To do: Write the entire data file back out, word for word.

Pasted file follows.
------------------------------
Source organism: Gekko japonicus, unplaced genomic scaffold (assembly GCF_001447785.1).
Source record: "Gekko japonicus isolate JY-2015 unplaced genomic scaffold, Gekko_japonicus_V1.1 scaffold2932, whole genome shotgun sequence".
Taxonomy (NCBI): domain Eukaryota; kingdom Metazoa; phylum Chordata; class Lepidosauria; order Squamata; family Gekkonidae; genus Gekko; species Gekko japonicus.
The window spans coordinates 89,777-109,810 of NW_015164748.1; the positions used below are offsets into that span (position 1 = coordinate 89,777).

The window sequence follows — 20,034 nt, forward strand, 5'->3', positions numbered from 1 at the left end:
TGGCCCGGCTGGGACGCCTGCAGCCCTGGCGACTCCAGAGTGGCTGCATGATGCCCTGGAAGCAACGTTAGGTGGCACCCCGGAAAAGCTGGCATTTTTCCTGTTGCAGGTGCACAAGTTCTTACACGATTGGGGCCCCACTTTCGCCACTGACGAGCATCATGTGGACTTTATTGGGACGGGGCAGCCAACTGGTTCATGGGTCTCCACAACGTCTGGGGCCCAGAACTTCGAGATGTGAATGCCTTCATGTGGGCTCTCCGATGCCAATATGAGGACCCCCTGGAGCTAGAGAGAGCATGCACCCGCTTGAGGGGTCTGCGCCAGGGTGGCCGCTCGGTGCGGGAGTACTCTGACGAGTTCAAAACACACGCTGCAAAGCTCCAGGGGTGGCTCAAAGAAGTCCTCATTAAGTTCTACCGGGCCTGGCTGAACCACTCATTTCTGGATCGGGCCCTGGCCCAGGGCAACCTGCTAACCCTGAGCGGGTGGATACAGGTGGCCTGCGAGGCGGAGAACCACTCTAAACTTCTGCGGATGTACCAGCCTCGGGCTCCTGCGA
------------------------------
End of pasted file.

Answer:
Source organism: Gekko japonicus, unplaced genomic scaffold (assembly GCF_001447785.1).
Source record: "Gekko japonicus isolate JY-2015 unplaced genomic scaffold, Gekko_japonicus_V1.1 scaffold2932, whole genome shotgun sequence".
Taxonomy (NCBI): domain Eukaryota; kingdom Metazoa; phylum Chordata; class Lepidosauria; order Squamata; family Gekkonidae; genus Gekko; species Gekko japonicus.
The window spans coordinates 89,777-109,810 of NW_015164748.1; the positions used below are offsets into that span (position 1 = coordinate 89,777).

The window sequence follows — 20,034 nt, forward strand, 5'->3', positions numbered from 1 at the left end:
TGGCCCGGCTGGGACGCCTGCAGCCCTGGCGACTCCAGAGTGGCTGCATGATGCCCTGGAAGCAACGTTAGGTGGCACCCCGGAAAAGCTGGCATTTTTCCTGTTGCAGGTGCACAAGTTCTTACACGATTGGGGCCCCACTTTCGCCACTGACGAGCATCATGTGGACTTTATTGGGACGGGGCAGCCAACTGGTTCATGGGTCTCCACAACGTCTGGGGCCCAGAACTTCGAGATGTGAATGCCTTCATGTGGGCTCTCCGATGCCAATATGAGGACCCCCTGGAGCTAGAGAGAGCATGCACCCGCTTGAGGGGTCTGCGCCAGGGTGGCCGCTCGGTGCGGGAGTACTCTGACGAGTTCAAAACACACGCTGCAAAGCTCCAGGGGTGGCTCAAAGAAGTCCTCATTAAGTTCTACCGGGCCTGGCTGAACCACTCATTTCTGGATCGGGCCCTGGCCCAGGGCAACCTGCTAACCCTGAGCGGGTGGATACAGGTGGCCTGCGAGGCGGAGAACCACTCTAAACTTCTGCGGATGTACCAGCCTCGGGCTCCTGCGA